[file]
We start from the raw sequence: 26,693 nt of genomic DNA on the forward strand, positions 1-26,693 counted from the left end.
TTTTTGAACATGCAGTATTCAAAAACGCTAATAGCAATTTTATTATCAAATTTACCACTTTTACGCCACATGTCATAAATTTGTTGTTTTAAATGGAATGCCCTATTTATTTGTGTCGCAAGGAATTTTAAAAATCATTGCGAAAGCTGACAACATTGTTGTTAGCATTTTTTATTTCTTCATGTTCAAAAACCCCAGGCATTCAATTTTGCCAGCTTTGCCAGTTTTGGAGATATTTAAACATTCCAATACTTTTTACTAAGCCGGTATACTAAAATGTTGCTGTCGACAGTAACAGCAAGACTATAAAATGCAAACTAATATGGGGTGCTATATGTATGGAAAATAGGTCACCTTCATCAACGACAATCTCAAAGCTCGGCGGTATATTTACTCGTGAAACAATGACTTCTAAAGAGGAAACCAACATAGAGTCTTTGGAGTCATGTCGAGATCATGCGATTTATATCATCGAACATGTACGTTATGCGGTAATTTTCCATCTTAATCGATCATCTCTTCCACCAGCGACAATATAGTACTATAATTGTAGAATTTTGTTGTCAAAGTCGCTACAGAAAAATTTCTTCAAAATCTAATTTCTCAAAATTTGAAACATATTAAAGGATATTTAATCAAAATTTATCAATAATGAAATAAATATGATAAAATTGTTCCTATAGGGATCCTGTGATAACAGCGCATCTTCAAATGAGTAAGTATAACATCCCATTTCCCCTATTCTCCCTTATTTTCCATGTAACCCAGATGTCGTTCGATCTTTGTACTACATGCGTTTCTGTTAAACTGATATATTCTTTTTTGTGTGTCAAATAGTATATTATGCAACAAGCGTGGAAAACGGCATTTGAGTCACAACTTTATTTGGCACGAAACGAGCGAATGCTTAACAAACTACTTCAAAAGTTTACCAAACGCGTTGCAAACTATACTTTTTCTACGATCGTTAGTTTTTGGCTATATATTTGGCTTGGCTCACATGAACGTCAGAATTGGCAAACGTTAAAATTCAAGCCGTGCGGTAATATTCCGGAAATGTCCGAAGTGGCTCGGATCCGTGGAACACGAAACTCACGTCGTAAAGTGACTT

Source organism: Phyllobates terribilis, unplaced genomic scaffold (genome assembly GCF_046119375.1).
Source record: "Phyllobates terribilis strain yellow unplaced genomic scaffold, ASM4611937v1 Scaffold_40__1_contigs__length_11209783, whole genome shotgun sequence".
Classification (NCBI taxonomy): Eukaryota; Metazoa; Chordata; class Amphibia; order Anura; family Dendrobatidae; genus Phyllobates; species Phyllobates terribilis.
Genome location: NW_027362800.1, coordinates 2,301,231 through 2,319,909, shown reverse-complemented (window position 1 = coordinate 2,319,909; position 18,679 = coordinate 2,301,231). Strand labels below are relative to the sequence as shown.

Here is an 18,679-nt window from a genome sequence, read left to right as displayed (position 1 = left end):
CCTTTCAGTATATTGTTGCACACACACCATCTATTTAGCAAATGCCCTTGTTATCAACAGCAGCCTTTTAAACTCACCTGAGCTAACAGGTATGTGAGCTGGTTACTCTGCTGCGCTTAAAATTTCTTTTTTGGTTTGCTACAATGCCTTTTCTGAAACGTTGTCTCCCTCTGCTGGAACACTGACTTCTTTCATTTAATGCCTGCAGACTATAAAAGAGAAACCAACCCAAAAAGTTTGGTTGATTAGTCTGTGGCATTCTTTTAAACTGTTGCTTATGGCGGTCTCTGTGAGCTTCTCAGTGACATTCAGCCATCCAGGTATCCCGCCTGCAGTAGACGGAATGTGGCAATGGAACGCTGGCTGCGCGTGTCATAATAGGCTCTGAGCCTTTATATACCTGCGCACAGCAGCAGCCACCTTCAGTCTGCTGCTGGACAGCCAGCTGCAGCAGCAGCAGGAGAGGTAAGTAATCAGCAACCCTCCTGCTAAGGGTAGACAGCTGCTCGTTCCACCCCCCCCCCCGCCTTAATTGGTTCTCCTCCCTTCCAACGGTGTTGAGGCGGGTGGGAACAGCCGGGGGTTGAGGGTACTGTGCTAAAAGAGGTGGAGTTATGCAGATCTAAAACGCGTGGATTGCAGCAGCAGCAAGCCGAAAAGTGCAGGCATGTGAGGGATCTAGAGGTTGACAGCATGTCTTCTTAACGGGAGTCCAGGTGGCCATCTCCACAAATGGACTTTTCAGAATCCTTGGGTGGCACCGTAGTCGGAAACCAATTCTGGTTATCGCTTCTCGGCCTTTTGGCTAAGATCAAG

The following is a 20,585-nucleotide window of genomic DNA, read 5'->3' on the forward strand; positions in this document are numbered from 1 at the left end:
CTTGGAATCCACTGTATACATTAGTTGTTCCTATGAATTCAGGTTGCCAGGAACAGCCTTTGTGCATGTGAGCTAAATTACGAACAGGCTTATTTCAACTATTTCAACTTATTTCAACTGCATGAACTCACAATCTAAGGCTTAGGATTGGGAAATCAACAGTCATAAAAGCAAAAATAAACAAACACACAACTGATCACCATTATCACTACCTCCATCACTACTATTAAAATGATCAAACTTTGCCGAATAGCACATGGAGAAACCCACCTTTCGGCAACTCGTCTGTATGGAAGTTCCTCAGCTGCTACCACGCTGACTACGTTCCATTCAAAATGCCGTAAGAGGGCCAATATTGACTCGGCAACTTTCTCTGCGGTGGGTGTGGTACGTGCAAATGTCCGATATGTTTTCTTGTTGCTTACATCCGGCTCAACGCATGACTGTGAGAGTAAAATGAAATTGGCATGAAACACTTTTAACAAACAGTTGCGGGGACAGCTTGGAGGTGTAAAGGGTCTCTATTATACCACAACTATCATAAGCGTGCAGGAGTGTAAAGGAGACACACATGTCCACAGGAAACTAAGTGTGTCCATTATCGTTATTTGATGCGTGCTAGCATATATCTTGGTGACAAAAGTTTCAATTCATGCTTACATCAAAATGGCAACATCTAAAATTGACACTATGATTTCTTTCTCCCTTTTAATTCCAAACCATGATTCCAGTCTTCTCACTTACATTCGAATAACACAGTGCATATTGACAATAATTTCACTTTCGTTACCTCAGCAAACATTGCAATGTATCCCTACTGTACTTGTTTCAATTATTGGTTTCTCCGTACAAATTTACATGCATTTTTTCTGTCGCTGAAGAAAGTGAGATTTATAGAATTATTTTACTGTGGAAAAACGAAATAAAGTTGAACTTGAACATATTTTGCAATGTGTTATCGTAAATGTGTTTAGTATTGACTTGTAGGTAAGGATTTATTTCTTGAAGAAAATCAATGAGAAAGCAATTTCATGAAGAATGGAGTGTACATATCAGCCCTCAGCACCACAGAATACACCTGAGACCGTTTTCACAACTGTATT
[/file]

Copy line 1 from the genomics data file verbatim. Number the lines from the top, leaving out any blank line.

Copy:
We start from the raw sequence: 26,693 nt of genomic DNA on the forward strand, positions 1-26,693 counted from the left end.